3) Choices, features and options. Factory guitars are made to strictly unvarying specifications and in large numbers. Each one will be exactly the same in all particulars, and if you want anything a bit bigger or smaller, or in any way different, you will not be able to have it unless you pay extra to have it customized. An individual instrument maker can provide you with an instrument that is tailor-made for you in many ways. As musical styles and playing techniques evolve, instruments with differing scale lengths, actions, neck widths and contours, fret sizes, string spacings, tunings, tonalities, electronics, woods, body shapes and sizes, etc. all become more desirable. But proliferation of design variables complicates production. I've been told that in Japan many Japanese customers want guitars exactly like someone else's, because that's how things are done in that culture. The factory model serves this need. In the United States, however, musicians more commonly complain about things such as that the neck on a certain brand of guitar is too awkward for their size hand, and that their hands would tire less if the neck were just a little different -- but all the necks are the same.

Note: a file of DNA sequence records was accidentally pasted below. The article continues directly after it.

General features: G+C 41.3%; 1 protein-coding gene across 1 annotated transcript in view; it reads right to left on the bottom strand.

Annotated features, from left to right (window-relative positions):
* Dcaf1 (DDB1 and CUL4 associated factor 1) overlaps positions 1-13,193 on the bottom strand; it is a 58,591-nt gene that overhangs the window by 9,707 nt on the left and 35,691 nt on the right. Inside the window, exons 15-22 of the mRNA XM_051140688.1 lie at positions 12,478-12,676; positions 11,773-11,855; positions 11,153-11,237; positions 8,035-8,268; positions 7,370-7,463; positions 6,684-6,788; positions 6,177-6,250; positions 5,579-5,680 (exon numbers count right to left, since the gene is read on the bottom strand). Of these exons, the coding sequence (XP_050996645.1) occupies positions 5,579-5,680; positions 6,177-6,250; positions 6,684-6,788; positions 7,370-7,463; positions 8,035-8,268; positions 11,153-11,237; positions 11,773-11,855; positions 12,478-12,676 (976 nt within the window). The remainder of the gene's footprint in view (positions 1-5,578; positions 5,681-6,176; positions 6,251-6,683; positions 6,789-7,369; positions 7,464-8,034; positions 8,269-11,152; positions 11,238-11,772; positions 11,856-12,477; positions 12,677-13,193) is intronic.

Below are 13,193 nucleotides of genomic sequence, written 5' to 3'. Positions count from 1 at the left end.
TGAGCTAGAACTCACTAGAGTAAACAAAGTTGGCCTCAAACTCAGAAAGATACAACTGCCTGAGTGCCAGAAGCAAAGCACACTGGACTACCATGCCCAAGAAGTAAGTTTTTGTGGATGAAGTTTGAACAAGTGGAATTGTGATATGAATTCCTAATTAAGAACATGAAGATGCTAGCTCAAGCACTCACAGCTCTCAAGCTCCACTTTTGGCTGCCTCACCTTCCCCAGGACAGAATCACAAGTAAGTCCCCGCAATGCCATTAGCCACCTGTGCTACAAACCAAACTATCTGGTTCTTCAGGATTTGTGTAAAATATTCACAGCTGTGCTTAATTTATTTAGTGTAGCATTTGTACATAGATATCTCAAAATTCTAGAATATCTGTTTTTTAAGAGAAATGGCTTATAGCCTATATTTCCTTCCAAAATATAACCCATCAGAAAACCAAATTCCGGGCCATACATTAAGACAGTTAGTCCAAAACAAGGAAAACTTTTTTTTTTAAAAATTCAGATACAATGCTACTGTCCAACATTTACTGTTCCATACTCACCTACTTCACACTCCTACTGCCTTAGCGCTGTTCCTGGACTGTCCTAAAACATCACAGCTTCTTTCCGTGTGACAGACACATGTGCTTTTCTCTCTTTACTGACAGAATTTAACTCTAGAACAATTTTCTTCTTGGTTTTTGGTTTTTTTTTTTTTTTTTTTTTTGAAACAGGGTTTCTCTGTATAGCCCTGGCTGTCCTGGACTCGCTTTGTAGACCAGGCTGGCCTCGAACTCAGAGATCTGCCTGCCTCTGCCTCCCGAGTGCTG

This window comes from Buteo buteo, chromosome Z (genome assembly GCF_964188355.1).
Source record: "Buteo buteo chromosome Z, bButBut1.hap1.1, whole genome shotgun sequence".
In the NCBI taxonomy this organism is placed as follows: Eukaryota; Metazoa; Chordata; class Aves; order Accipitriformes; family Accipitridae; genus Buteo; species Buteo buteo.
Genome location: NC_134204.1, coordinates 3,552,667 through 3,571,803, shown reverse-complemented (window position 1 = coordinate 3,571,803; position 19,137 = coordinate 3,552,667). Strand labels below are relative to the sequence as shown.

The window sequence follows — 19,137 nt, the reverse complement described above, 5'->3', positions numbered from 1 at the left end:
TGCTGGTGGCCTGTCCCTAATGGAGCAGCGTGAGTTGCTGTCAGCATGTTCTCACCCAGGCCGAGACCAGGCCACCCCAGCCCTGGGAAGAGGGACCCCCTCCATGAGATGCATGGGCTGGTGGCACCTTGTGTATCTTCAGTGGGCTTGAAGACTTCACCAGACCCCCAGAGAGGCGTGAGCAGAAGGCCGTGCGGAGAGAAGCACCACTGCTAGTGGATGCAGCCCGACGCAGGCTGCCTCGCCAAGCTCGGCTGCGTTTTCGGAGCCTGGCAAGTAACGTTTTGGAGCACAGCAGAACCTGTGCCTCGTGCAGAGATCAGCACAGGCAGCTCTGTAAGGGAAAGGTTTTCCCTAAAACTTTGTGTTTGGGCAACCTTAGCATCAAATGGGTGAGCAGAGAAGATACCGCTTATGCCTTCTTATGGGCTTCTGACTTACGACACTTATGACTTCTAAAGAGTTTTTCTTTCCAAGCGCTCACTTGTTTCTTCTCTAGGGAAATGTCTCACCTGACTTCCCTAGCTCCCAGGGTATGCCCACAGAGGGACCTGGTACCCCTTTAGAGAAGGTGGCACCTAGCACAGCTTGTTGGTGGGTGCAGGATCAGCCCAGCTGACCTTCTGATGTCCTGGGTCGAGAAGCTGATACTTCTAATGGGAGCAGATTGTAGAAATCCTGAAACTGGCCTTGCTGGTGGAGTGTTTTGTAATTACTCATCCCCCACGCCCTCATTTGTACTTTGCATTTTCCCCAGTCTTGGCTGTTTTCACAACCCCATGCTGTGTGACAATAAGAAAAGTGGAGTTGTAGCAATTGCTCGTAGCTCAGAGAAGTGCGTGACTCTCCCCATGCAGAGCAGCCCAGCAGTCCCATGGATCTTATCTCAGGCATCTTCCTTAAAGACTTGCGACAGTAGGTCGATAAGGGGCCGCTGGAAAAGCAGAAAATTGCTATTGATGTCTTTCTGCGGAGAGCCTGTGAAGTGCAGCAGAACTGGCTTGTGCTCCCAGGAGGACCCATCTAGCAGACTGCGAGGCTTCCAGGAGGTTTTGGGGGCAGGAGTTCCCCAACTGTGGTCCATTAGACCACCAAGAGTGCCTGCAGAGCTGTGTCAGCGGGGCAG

4) Value and price. A handmade guitar will carry a price which reflects its real value in terms of labor and overhead more truly than a factory made one which carries the same price. The former may take 200 hours of someone's conscientiously invested time and skill; the latter may take 8 to 36 hours of intensely repetitive and automated work. A factory will target a price at which it wishes to sell a certain product and will do everything it can to enable its introduction into the market at that level, including using parts made by others and mounting ad campaigns. A luthier will probably want to make something that's as open-endedly good as he can make it, without an overriding imperative from the profit motive. Because factory instruments are made for wholesaling and price markup, and handmade instruments are in general not, there is much more room for discounting within the system of retail store markups than an individual maker can offer. Discounting is a marketing tool, and factory made guitars are made and priced so that everybody in the complex chain of recordkeeping/tooling/subcontracting/assembling/
advertising/retailing/delivering can share in the profit. Handmade guitars are priced so the maker can survive.
5) Quality. According to a guitar industry spokesman at a recent symposium, quality, from a factory point of view, is the same as replicability of components and efficiency of assembly. That is, the factory man considers quality to be the measure of how efficiently his parts can be identically made and how fast his instruments can be assembled in a consistent and trouble free manner. From the musician's point of view quality has nothing to do with any of this: it has to do with how playable the guitar is and how good it sounds. This also is, normally, the attitude of the individual luthier, for whom efficiency is important but secondary to his concern for creating a personal and effective tool for the musician. The main ideal behind factory guitars is that they be made quickly, strong and salable. The main ideal behind the handmade instrument is quality of sound and playability. A really well made guitar almost plays itself.